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Historical Fiction Indigenous Contemporary

I never wondered what it’d be like to die in a wooden box—but thanks to a historic ice storm, I almost found out. 

The sparse log cabin belonged to my cousin, Onyehte, who lived in Kanesatake, on Cree Road. Built tucked away on the edge of a modest forest, the cabin bordered a field that stretched on for what seemed like forever in the January snow. 

  “I’m always at my girlfriend’s in the village anyway, Skylar. Come. You can use my cabin,” he said when he heard I needed a quiet place to finish writing my manuscript. My unemployed roommates were too rambunctious to appreciate my need for silence. “You’ll have some peace and quiet—plus, you can take care of Èrhar. I’ll make sure nobody bothers you.” 

  So Onyehte drove me home to pick up two suitcases: the first containing clothes and everything else a woman needs; I crammed the other with a half written manuscript, notebooks, paper, pens, and books by my favourite authors. I gave my roommates instructions on how to keep my cactus alive, and we drove back from Montreal to Kanesatake.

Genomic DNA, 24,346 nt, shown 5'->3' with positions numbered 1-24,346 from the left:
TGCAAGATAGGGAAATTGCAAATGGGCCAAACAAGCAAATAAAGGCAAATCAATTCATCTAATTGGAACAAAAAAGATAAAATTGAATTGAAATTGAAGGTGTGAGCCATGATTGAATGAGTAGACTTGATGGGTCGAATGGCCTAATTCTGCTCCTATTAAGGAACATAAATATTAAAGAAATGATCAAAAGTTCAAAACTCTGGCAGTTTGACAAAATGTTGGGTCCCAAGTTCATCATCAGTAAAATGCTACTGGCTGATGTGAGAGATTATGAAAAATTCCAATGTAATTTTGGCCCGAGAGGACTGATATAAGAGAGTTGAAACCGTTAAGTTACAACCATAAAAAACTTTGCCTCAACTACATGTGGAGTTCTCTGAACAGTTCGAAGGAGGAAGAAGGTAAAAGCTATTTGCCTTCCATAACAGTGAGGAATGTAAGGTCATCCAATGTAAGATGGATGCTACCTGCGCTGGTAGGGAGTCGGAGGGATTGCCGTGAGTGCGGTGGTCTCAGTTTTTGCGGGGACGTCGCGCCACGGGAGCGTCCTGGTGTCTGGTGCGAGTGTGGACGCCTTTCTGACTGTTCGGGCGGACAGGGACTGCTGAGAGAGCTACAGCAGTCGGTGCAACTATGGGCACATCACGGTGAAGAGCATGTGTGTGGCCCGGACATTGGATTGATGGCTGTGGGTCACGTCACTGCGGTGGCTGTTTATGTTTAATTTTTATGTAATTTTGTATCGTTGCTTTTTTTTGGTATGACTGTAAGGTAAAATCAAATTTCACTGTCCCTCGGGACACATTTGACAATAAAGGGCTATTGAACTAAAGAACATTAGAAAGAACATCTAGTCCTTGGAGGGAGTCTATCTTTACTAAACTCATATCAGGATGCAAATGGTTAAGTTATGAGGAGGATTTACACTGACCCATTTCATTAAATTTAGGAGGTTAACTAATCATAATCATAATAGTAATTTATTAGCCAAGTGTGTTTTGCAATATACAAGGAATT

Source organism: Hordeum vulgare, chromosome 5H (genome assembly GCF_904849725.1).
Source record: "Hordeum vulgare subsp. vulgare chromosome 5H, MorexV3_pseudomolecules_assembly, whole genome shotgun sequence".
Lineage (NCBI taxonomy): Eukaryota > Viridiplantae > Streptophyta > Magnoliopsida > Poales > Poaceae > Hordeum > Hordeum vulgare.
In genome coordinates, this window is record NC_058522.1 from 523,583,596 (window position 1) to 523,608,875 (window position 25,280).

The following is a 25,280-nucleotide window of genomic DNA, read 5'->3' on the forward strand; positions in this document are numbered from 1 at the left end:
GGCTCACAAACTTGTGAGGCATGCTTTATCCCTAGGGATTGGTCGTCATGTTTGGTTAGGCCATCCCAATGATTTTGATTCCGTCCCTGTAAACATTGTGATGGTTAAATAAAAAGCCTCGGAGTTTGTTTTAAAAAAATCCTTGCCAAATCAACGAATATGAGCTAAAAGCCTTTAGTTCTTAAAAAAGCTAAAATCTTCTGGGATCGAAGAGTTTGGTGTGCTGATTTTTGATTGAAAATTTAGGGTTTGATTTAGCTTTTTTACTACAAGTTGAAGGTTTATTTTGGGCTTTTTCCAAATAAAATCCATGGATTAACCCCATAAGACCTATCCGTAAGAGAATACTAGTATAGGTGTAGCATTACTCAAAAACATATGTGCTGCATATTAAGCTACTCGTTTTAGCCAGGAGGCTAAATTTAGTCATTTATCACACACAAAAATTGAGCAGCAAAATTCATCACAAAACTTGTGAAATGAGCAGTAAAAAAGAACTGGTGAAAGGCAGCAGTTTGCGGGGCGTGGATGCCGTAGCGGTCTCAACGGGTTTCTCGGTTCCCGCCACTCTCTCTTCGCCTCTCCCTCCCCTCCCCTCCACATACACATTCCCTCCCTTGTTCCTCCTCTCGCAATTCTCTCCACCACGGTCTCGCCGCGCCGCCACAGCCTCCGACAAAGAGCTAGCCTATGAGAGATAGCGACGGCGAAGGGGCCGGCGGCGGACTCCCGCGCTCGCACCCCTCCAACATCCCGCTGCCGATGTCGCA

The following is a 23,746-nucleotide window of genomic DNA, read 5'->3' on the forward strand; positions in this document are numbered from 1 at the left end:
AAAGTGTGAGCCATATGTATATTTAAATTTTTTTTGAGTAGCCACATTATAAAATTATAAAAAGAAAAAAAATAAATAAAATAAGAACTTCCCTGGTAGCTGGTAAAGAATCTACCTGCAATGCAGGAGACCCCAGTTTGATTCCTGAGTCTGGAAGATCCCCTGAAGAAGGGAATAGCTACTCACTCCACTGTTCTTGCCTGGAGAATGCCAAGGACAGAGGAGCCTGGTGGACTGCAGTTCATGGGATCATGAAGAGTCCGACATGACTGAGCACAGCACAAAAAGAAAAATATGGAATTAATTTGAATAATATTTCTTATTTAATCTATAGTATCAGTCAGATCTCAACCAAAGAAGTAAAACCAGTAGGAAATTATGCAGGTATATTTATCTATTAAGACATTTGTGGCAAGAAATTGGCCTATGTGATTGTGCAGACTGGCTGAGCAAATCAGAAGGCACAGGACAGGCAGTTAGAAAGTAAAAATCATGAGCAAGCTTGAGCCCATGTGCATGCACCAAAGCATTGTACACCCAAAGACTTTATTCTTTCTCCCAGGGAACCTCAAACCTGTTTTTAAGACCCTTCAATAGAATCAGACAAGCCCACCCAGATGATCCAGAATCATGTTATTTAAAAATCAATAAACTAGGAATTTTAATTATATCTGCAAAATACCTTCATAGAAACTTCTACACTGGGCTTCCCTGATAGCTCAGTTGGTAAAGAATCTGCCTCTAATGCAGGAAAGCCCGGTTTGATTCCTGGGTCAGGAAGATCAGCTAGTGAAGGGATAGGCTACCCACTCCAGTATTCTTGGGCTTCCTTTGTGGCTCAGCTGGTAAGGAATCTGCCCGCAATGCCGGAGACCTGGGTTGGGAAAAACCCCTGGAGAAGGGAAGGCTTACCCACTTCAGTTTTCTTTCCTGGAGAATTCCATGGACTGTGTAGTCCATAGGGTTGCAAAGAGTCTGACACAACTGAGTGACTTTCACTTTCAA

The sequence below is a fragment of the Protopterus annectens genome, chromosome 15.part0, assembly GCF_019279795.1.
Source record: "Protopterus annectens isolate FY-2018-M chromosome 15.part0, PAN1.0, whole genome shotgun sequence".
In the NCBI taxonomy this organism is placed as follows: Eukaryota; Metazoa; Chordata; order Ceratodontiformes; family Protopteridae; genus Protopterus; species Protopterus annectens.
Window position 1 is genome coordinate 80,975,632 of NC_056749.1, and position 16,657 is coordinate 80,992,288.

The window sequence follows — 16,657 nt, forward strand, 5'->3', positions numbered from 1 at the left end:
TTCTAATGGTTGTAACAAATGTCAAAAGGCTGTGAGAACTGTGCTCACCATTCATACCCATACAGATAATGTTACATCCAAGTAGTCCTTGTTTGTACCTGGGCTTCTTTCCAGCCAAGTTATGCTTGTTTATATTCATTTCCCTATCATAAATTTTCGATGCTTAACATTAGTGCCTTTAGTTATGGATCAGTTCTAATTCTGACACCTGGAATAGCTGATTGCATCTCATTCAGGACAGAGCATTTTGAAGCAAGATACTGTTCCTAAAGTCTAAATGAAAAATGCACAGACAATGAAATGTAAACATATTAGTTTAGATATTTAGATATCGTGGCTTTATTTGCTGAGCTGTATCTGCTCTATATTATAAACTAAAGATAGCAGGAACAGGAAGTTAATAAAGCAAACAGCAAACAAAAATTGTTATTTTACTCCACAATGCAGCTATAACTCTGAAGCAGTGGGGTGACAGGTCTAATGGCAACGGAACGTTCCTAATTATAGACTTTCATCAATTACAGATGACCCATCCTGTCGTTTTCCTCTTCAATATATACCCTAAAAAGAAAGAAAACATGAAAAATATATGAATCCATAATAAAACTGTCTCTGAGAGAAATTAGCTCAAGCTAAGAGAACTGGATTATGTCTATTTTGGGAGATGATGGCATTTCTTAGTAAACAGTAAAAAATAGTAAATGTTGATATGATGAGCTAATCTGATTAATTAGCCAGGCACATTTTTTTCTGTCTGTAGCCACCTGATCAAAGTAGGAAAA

“Still can’t believe you gave your cat the name ‘Dog.’ You’re gonna give him a complex,” I said, chuckling and shaking my head as I scooped up the fat orange cat who greeted me as I entered the cabin. “You’re lucky you’re a big fella. He should have named you Garfield.” 

  “Èrhar likes his name. Makes him feel like one of the big boys.” 

  “I’m putting big boy on a diet.” 

  Onyehte gave me a tour, a key, and a hug before he was on his way. 

  Finally, tranquility. 

  That was two months ago. 

***

The solitude was heaven. With the complete silence, besides Èrhar’s occasional demand for food or attention, words flew from my fingers until my hands ached. Scene upon scene oozed out of me, like paste from its tube. 

I was three chapters away from finishing my second draft when the freezing rain started on a mild January fifth. It didn’t let up for six days straight. The sky spat out enough freezing pellets to coat multiple provinces and states with three to four inches of solid ice. The temperature hovered around zero degrees celsius. Melting and freezing. Melting and freezing.